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Acid train derails

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 Emergency services are in the fourth day of clean up following the derailment of a train carrying acid near Cloncurry.

The QR National train, which had more than 1.5 megalitres of sulphuric acid on board, jumped the tracks at the Cloncurry railway station late Friday afternoon, the North West Star reports.

The train's 52 carriages were each holding around 32 000 litres of acid.

According to Queensland Fire and Rescue Service inspector Ross Mutzelburg no acid was actually spilled in the incident.

"Thirteen of them are derailed but they're still upright," he told the North West Star.

Around a dozen firefighters were at the accident site on Sunday to oversee the recovery.

Mutzelburg said it was a dangerous job as the train's carriages were linked to one another by a network of hoses through which the acid flowed.

"We've got experts here undoing the hoses and pumping the acid out. They're wearing acid protection suits which get very hot so there's always a bit of risk to them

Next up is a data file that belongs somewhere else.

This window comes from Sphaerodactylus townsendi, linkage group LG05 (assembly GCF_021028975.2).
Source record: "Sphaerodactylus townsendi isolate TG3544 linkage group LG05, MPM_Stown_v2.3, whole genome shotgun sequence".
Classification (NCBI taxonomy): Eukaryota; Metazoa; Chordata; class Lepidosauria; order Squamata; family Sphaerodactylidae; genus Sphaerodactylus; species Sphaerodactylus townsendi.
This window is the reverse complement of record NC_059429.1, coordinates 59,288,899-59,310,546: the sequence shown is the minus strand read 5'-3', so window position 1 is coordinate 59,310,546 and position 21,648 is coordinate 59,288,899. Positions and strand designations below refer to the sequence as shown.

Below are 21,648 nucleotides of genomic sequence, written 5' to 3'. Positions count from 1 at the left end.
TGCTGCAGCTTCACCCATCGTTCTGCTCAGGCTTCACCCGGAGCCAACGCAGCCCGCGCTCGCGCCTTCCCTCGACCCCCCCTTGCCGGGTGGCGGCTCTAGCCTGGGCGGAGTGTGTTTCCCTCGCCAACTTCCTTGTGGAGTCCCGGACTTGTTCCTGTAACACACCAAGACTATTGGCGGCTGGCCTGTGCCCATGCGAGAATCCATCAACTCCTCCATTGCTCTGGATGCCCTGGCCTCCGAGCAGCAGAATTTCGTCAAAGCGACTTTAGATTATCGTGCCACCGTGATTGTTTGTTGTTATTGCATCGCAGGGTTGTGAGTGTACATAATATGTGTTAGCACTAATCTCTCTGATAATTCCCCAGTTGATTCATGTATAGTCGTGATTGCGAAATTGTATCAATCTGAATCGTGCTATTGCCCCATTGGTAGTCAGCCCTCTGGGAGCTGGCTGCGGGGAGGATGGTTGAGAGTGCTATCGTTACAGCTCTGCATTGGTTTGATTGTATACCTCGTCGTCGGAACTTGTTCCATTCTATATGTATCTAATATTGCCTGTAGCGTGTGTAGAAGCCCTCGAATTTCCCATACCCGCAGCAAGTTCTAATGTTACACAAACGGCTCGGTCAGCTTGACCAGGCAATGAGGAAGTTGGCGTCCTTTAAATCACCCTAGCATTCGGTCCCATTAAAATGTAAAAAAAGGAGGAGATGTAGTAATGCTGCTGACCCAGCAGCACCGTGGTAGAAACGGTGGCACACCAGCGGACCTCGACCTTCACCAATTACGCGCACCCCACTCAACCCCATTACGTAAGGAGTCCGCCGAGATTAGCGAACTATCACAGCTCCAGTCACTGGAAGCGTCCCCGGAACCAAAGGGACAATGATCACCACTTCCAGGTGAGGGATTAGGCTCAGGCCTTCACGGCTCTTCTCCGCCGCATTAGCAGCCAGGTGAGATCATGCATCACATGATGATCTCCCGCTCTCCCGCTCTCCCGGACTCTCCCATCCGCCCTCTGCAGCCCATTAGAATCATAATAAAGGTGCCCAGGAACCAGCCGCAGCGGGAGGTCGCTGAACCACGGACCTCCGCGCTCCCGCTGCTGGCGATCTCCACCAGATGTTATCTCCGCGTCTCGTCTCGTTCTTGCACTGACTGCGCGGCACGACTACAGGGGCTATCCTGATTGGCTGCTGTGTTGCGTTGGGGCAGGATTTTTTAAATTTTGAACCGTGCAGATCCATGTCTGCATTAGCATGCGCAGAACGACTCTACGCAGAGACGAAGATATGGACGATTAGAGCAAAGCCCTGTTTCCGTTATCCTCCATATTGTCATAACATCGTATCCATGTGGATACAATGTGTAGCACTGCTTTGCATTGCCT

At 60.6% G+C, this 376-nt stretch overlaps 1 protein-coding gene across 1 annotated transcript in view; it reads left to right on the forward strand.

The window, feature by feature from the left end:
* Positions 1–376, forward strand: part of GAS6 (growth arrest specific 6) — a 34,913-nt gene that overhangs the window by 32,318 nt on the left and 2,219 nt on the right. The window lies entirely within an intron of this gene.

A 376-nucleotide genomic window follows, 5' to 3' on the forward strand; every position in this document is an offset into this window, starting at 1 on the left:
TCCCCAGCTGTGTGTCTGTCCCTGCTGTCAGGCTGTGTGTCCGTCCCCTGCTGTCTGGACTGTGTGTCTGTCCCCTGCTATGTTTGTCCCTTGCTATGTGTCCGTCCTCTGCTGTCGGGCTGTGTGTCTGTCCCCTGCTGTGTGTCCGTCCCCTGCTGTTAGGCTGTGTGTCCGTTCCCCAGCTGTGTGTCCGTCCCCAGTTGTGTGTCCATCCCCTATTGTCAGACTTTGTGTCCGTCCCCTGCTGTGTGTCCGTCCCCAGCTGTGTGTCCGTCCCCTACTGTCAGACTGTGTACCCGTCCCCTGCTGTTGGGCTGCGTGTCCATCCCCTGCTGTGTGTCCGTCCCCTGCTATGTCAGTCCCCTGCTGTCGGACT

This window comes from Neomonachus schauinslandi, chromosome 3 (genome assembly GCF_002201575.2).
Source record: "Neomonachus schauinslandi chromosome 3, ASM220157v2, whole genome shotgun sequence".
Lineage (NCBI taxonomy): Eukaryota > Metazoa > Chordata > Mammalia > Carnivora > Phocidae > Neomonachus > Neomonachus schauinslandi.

"It takes about two hours to disconnect each hose."

He went on to say that every time a hose is disconnected there is a chance the acid may spill.

However "there's only been about a cup spilled, which isn't bad out of more than a million litres".

There is no danger to the public, as the train derailed away from the town.

Track repairs will be needed, but disruption to services is expected to be minimal as the incident occurred in the rail yard, and not the line itself.

According to the CourierMail, the train came from the Phosphate Hill mine.



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